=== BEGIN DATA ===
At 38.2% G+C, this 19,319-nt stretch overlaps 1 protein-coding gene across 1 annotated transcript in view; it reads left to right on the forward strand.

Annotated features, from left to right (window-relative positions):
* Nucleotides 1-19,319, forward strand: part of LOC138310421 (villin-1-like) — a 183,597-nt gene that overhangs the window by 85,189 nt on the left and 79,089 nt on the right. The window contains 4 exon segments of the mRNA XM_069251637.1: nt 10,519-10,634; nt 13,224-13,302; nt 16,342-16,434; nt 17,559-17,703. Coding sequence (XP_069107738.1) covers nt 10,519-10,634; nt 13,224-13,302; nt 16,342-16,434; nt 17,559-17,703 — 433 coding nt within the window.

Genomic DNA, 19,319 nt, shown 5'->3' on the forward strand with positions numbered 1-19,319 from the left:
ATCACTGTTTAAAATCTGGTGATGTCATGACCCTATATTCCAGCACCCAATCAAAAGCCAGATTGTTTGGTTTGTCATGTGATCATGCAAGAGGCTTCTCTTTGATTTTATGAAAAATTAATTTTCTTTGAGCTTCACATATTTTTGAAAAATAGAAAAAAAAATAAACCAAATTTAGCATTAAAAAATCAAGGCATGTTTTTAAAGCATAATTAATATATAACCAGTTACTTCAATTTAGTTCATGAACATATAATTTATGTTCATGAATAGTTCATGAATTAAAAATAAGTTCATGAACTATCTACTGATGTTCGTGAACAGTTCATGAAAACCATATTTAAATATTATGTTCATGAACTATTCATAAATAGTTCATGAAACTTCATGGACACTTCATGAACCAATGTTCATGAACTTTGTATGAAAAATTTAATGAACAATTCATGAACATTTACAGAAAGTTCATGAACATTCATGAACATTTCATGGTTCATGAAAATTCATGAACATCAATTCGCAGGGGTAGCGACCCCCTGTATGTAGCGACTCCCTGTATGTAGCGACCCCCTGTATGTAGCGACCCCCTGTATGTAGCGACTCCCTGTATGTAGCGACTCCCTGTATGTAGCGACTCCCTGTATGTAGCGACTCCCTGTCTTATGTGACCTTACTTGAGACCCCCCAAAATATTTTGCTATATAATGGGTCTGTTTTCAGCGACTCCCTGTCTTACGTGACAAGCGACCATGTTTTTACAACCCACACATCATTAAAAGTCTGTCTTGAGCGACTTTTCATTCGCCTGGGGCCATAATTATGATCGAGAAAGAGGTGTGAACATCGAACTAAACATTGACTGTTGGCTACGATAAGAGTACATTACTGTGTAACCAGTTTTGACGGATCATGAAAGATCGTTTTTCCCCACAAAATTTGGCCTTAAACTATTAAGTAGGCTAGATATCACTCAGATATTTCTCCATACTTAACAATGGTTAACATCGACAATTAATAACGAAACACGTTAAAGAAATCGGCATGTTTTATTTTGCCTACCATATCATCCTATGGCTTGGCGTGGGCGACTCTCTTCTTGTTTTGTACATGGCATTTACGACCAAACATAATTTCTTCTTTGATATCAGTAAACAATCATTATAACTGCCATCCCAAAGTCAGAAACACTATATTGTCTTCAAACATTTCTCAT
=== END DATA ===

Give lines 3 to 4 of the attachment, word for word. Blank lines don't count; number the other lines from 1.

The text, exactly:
* Nucleotides 1-19,319, forward strand: part of LOC138310421 (villin-1-like) — a 183,597-nt gene that overhangs the window by 85,189 nt on the left and 79,089 nt on the right. The window contains 4 exon segments of the mRNA XM_069251637.1: nt 10,519-10,634; nt 13,224-13,302; nt 16,342-16,434; nt 17,559-17,703. Coding sequence (XP_069107738.1) covers nt 10,519-10,634; nt 13,224-13,302; nt 16,342-16,434; nt 17,559-17,703 — 433 coding nt within the window.

Genomic DNA, 19,319 nt, shown 5'->3' on the forward strand with positions numbered 1-19,319 from the left: